17. Lur G, Rakos G, Juhasz-Vedres G, Farkas T, Kis Z, Toldi J (2006) Effects of dehydroepiandrosterone sulfate on the evoked cortical activity of controls and of brain-injured rats. Cell Mol Neurobiol 26:1505–1519

    Article  PubMed  Google Scholar 

  18. Marosi M, Fuzik J, Nagy D, Rakos G, Kis Z, Vecsei L, Toldi J, Ruban-Matuzani A, Teichberg VI, Farkas T (2009) Oxaloacetate restores the long-term potentiation impaired in rat hippocampus CA1 region by 2-vessel occlusion. Eur J Pharmacol 604:51–57

    CAS  Article  PubMed  Google Scholar 

  19. Nagy D, Marosi M, Kis Z, Farkas T, Rakos G, Vecsei L, Teichberg VI, Toldi J (2009) Oxaloacetate decreases the infarct size and attenuates the reduction in evoked responses after photothrombotic focal ischemia in the rat cortex. Cell Mol Neurobiol 29:827–835

    CAS  Article  PubMed  Google Scholar 

  20. Sas K, Robotka H, Toldi J, Vecsei L (2007) Mitochondria, metabolic disturbances, oxidative stress and the kynurenine system, with focus on neurodegenerative disorders. J Neurol Sci 257:221–239

    CAS  Article  PubMed  Google Scholar 

  21. Sattler R, Tymianski M (2001) Molecular mechanisms of glutamate receptor-mediated excitotoxic neuronal cell death. Mol Neurobiol 24:107–129

    CAS  Article  PubMed  Google Scholar 

  22. Stoffel M, Plesnila N, Eriskat J, Furst M, Baethmann A (2002) Release of excitatory amino acids in the penumbra of a focal cortical necrosis. J Neurotrauma 19:467–477

    Article  PubMed  Google Scholar 

  23. Stone TW, Forrest CM, Mackay GM, Stoy N, Darlington LG (2007) Tryptophan, adenosine, neurodegeneration and neuroprotection. Metab Brain Dis 22:337–352

    CAS  Article  PubMed  Google Scholar 

  24. Suzuki M, Kudo A, Sugawara A, Yoshida K, Kubo Y, Suzuki T, Ogasawara K, Doi M, Ogawa A (2002) Amino acid concentrations in the blood of the jugular vein and peripheral artery after traumatic brain injury: decreased release of glutamate into the jugular vein in the early phase. J Neurotrauma 19:285–292

    Article  PubMed  Google Scholar 

  25. Teichberg VI, Cohen-Kashi-Malina K, Cooper I, Zlotnik A (2009) Homeostasis of glutamate in brain fluids: an accelerated brain-to-blood efflux of excess glutamate is produced by blood glutamate scavenging and offers protection from neuropathologies. Neuroscience 158:301–308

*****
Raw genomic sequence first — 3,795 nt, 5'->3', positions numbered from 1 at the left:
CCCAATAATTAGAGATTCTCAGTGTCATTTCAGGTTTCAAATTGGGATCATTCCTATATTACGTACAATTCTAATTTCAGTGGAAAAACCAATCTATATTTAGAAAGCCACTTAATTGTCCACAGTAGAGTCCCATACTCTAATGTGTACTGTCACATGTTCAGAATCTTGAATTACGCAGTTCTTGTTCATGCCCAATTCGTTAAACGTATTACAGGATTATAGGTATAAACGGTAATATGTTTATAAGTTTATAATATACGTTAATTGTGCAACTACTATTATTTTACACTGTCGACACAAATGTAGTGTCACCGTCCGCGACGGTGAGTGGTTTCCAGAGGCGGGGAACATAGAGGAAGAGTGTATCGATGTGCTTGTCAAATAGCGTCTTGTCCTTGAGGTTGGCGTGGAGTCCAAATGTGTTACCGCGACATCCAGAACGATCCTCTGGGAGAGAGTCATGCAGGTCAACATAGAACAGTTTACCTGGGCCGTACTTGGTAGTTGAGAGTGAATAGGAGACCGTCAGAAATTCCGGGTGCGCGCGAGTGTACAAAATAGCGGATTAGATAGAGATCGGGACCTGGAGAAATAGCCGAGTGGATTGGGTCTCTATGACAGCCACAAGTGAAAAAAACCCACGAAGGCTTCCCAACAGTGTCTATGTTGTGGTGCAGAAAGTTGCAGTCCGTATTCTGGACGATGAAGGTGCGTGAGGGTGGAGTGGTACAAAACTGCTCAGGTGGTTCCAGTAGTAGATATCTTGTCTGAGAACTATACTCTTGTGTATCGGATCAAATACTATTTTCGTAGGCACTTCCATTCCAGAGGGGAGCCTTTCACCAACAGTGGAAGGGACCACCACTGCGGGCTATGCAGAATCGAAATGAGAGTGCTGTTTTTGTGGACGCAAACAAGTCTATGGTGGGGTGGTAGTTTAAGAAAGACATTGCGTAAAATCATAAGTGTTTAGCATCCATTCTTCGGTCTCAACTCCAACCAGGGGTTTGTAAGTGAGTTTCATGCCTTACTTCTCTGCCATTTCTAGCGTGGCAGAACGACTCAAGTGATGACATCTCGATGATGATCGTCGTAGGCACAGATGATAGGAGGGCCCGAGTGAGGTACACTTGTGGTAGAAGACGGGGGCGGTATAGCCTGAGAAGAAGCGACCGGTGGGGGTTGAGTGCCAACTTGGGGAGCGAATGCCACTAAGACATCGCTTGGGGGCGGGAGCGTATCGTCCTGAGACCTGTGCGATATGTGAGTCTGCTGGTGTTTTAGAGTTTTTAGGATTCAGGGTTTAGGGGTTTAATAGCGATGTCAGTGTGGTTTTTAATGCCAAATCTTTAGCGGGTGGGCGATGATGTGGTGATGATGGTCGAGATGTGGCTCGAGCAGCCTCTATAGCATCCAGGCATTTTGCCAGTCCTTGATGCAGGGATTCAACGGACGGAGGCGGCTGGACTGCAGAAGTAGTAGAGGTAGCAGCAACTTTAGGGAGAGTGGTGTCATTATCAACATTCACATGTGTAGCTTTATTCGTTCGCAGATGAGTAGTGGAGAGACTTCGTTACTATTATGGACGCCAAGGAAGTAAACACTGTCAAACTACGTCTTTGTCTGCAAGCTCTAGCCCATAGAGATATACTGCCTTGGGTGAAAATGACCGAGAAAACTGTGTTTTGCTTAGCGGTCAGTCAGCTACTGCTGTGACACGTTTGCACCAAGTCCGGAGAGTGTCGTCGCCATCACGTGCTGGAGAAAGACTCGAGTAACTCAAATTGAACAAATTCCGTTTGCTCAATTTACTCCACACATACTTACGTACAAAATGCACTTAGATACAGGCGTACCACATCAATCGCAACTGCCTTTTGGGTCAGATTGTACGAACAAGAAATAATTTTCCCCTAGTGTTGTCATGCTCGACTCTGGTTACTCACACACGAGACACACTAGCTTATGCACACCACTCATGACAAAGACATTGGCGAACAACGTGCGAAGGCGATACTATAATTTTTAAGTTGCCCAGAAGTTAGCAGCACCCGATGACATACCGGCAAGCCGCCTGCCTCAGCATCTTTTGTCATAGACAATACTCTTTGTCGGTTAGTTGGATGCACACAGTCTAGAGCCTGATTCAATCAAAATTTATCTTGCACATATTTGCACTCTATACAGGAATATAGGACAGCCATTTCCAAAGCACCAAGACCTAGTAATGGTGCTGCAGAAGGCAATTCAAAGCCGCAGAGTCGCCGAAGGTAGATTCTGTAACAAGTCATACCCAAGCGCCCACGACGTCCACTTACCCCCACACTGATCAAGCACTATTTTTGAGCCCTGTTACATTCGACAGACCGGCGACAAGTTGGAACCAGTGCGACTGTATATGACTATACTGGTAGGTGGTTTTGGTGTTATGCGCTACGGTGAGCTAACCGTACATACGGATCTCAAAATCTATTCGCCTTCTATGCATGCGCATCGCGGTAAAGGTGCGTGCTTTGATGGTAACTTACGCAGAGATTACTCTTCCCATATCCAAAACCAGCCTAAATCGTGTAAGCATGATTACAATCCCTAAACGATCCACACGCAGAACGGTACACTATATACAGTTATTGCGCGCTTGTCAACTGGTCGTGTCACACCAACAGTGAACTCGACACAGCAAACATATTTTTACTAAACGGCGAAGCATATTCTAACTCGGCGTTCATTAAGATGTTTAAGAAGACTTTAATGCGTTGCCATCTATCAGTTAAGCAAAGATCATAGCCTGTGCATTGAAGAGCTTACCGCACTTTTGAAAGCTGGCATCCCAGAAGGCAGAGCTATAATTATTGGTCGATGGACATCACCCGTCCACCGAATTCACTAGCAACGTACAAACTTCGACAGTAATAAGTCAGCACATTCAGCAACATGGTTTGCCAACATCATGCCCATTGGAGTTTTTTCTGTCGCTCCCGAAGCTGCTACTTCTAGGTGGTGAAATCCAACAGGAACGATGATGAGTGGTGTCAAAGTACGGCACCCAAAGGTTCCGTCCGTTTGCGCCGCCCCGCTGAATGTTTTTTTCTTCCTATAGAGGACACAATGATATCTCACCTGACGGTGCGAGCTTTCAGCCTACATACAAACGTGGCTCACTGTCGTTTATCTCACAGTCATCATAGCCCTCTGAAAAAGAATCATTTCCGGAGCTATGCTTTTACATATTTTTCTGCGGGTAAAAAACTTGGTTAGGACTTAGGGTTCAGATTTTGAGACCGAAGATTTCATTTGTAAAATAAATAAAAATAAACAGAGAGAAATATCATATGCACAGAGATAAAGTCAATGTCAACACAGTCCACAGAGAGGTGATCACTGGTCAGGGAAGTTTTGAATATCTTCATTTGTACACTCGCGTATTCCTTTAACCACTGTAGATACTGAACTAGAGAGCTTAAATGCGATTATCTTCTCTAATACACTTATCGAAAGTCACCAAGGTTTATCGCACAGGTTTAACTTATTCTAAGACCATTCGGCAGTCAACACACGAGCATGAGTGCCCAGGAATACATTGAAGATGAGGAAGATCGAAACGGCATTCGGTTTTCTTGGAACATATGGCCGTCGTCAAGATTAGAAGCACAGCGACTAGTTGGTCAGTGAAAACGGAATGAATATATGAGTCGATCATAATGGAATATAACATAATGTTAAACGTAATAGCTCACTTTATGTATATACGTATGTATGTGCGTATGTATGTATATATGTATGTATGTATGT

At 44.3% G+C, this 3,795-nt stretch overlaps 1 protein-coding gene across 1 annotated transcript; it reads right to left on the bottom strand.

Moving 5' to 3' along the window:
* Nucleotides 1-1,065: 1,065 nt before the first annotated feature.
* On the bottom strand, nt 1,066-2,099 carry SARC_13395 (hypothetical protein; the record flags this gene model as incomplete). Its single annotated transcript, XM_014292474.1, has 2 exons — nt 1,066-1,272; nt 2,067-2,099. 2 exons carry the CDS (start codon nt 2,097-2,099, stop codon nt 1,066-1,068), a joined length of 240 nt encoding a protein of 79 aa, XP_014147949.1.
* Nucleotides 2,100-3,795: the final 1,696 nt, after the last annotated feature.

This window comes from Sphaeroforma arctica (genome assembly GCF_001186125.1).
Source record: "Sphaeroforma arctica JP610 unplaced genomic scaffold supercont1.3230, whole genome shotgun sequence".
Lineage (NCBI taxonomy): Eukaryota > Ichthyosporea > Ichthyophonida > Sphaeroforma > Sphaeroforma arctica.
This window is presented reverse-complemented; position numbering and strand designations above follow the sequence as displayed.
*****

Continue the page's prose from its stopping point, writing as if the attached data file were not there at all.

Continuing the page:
CAS  Article  PubMed  Google Scholar 

  26. Toldi J, Farkas T, Volgyi B (1994) Neonatal enucleation induces cross-modal changes in the barrel cortex of rat. A behavioural and electrophysiological study. Neurosci Lett 167:1–4

    CAS  Article  PubMed  Google Scholar 

  27. Toldi J, Farkas T, Perge J, Wolff JR (1999) Facial nerve injury produces a latent somatosensory input through recruitment of the motor cortex in the rat. Neuroreport 10:2143–2147

    CAS  Article  PubMed  Google Scholar 

  28. Vesce S, Rossi D, Brambilla L, Volterra A (2007) Glutamate release from astrocytes in physiological conditions and in neurodegenerative disorders characterized by neuroinflammation. Int Rev Neurobiol 82:57–71

    CAS  Article  PubMed  Google Scholar 

  29. Zlotnik A, Gurevich B, Tkachov S, Maoz I, Shapira Y, Teichberg VI (2007) Brain neuroprotection by scavenging blood glutamate. Exp Neurol 203:213–220

    CAS  Article  PubMed  Google Scholar 

  30. Zlotnik A, Gurevich B, Cherniavsky E, Tkachov S, Matuzani-Ruban A, Leon A, Shapira Y, Teichberg VI (2008) The contribution of the blood glutamate scavenging activity of pyruvate to its neuroprotective properties in a rat model of closed head injury. Neurochem Res 33:1044–1050

    CAS  Article  PubMed  Google Scholar 

Download references

Acknowledgments

This study was supported by the OTKA K75628. FT is a Bolyai Fellow of the Hungarian Academy of Sciences. V.I.T. has received support from Nella and Leon Benoziyo Center for Neurological Diseases at the Weizmann Institute.

Disclosure statement

No conflicting financial interests exist.

Author information

Affiliations

Authors

Corresponding author

Correspondence to József Toldi.

Rights and permissions

Reprints and Permissions

About this article

Cite this article

Nagy, D., Knapp, L., Marosi, M. et al. Effects of Blood Glutamate Scavenging on Cortical Evoked Potentials. Cell Mol Neurobiol 30, 1101–1106 (2010). https://doi.org/10.1007/s10571-010-9542-8

Download citation

Keywords

  • Neurotoxicity
  • Neuroprotection
  • Brain glutamate levels
  • Glutamate
  • Oxaloacetate
  • Glutamate–oxaloacetate transaminase
  • Glutamate scavenging
  • Evoked potential
  • Somatosensory cortex